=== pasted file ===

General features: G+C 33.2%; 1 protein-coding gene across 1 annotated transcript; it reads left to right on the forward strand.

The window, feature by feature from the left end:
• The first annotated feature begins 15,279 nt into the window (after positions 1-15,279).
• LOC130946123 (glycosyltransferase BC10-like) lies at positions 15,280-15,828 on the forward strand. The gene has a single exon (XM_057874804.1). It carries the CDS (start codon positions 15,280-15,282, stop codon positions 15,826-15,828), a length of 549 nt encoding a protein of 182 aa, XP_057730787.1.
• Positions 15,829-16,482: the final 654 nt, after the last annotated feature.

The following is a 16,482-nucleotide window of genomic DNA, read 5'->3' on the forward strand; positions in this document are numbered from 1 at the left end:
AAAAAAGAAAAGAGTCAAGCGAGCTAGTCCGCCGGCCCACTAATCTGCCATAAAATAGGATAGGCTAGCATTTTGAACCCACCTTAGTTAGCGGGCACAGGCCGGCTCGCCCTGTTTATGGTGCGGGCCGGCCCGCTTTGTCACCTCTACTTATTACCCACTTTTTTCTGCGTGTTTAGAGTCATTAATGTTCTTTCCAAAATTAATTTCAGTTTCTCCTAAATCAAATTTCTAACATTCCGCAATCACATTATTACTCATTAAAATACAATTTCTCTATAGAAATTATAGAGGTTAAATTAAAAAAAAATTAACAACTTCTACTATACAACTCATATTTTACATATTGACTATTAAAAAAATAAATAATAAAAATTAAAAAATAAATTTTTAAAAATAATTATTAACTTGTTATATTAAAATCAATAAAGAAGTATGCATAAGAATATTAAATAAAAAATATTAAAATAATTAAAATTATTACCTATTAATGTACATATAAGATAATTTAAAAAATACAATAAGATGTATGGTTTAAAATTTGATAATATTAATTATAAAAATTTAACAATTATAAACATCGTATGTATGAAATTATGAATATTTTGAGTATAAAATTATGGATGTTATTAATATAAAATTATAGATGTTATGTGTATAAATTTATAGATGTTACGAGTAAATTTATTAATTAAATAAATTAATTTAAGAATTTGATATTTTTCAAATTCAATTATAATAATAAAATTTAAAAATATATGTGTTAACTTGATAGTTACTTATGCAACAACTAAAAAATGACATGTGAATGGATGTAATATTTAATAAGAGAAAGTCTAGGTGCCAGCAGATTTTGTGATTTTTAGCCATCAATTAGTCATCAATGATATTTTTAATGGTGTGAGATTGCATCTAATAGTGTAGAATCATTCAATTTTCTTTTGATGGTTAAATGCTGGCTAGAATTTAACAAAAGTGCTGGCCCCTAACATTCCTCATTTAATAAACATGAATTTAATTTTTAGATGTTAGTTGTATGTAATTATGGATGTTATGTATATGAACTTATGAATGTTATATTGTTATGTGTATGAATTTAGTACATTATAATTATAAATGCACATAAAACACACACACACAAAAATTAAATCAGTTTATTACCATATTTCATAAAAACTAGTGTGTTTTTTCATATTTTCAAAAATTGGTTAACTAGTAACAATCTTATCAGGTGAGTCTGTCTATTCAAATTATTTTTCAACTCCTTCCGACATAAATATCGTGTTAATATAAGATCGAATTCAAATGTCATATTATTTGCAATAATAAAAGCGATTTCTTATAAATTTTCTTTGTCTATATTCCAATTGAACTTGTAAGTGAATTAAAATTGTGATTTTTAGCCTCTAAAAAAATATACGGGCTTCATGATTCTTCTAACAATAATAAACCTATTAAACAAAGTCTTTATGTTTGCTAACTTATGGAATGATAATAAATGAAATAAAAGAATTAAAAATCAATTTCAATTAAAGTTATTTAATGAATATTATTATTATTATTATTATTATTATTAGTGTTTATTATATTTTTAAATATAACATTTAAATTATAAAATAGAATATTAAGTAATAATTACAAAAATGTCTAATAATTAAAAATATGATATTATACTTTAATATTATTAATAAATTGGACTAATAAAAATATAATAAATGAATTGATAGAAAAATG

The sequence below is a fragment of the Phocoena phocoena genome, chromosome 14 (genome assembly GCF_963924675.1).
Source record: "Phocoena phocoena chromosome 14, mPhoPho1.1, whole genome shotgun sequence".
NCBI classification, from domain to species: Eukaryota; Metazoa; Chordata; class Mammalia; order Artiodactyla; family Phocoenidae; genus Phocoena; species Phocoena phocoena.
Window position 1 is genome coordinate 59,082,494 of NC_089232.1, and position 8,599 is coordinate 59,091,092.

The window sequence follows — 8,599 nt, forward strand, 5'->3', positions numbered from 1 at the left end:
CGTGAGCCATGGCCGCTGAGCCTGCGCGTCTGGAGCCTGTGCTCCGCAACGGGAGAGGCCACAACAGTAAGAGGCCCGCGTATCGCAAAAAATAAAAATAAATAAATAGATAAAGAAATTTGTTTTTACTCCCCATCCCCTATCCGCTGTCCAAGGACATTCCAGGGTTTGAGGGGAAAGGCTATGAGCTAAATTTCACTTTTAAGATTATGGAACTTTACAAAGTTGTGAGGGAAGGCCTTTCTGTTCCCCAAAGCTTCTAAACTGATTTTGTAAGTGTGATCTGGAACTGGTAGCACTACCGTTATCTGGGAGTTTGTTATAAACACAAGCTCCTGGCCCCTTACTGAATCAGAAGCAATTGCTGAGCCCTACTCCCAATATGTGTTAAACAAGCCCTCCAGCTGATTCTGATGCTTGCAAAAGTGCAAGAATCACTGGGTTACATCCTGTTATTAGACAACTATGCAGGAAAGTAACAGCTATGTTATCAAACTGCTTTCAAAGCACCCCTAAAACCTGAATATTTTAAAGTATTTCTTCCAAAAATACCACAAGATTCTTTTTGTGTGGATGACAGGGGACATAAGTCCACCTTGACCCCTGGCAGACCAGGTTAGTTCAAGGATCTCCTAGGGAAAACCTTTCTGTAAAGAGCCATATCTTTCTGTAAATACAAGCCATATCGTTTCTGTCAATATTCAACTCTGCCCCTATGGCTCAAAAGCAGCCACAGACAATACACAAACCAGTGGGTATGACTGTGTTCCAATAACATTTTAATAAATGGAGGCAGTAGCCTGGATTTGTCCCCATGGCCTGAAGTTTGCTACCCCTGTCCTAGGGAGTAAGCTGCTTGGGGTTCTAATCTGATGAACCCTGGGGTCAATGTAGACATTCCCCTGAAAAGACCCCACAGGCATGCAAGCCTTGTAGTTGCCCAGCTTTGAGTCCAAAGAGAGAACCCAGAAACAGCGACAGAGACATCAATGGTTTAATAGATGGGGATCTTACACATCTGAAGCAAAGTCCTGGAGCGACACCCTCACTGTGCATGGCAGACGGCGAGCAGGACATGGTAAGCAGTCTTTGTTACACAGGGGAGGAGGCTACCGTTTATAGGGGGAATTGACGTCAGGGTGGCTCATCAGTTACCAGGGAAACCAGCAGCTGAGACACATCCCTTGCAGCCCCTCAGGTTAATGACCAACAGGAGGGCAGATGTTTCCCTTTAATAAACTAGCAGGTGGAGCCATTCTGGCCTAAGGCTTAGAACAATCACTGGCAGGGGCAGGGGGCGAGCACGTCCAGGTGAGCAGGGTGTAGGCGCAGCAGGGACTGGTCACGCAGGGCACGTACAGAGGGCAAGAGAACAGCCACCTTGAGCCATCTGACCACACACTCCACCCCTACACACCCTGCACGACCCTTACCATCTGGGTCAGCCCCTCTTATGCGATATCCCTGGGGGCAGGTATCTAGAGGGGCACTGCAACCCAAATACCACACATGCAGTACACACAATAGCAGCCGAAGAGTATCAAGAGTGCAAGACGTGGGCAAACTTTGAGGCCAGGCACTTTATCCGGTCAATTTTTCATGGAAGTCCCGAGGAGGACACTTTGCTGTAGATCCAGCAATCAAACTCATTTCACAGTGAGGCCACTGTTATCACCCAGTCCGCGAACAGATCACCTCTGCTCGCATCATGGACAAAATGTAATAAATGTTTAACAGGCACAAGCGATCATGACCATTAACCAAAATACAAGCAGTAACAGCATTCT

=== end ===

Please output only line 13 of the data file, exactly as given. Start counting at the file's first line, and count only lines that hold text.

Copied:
CGTGAGCCATGGCCGCTGAGCCTGCGCGTCTGGAGCCTGTGCTCCGCAACGGGAGAGGCCACAACAGTAAGAGGCCCGCGTATCGCAAAAAATAAAAATAAATAAATAGATAAAGAAATTTGTTTTTACTCCCCATCCCCTATCCGCTGTCCAAGGACATTCCAGGGTTTGAGGGGAAAGGCTATGAGCTAAATTTCACTTTTAAGATTATGGAACTTTACAAAGTTGTGAGGGAAGGCCTTTCTGTTCCCCAAAGCTTCTAAACTGATTTTGTAAGTGTGATCTGGAACTGGTAGCACTACCGTTATCTGGGAGTTTGTTATAAACACAAGCTCCTGGCCCCTTACTGAATCAGAAGCAATTGCTGAGCCCTACTCCCAATATGTGTTAAACAAGCCCTCCAGCTGATTCTGATGCTTGCAAAAGTGCAAGAATCACTGGGTTACATCCTGTTATTAGACAACTATGCAGGAAAGTAACAGCTATGTTATCAAACTGCTTTCAAAGCACCCCTAAAACCTGAATATTTTAAAGTATTTCTTCCAAAAATACCACAAGATTCTTTTTGTGTGGATGACAGGGGACATAAGTCCACCTTGACCCCTGGCAGACCAGGTTAGTTCAAGGATCTCCTAGGGAAAACCTTTCTGTAAAGAGCCATATCTTTCTGTAAATACAAGCCATATCGTTTCTGTCAATATTCAACTCTGCCCCTATGGCTCAAAAGCAGCCACAGACAATACACAAACCAGTGGGTATGACTGTGTTCCAATAACATTTTAATAAATGGAGGCAGTAGCCTGGATTTGTCCCCATGGCCTGAAGTTTGCTACCCCTGTCCTAGGGAGTAAGCTGCTTGGGGTTCTAATCTGATGAACCCTGGGGTCAATGTAGACATTCCCCTGAAAAGACCCCACAGGCATGCAAGCCTTGTAGTTGCCCAGCTTTGAGTCCAAAGAGAGAACCCAGAAACAGCGACAGAGACATCAATGGTTTAATAGATGGGGATCTTACACATCTGAAGCAAAGTCCTGGAGCGACACCCTCACTGTGCATGGCAGACGGCGAGCAGGACATGGTAAGCAGTCTTTGTTACACAGGGGAGGAGGCTACCGTTTATAGGGGGAATTGACGTCAGGGTGGCTCATCAGTTACCAGGGAAACCAGCAGCTGAGACACATCCCTTGCAGCCCCTCAGGTTAATGACCAACAGGAGGGCAGATGTTTCCCTTTAATAAACTAGCAGGTGGAGCCATTCTGGCCTAAGGCTTAGAACAATCACTGGCAGGGGCAGGGGGCGAGCACGTCCAGGTGAGCAGGGTGTAGGCGCAGCAGGGACTGGTCACGCAGGGCACGTACAGAGGGCAAGAGAACAGCCACCTTGAGCCATCTGACCACACACTCCACCCCTACACACCCTGCACGACCCTTACCATCTGGGTCAGCCCCTCTTATGCGATATCCCTGGGGGCAGGTATCTAGAGGGGCACTGCAACCCAAATACCACACATGCAGTACACACAATAGCAGCCGAAGAGTATCAAGAGTGCAAGACGTGGGCAAACTTTGAGGCCAGGCACTTTATCCGGTCAATTTTTCATGGAAGTCCCGAGGAGGACACTTTGCTGTAGATCCAGCAATCAAACTCATTTCACAGTGAGGCCACTGTTATCACCCAGTCCGCGAACAGATCACCTCTGCTCGCATCATGGACAAAATGTAATAAATGTTTAACAGGCACAAGCGATCATGACCATTAACCAAAATACAAGCAGTAACAGCATTCT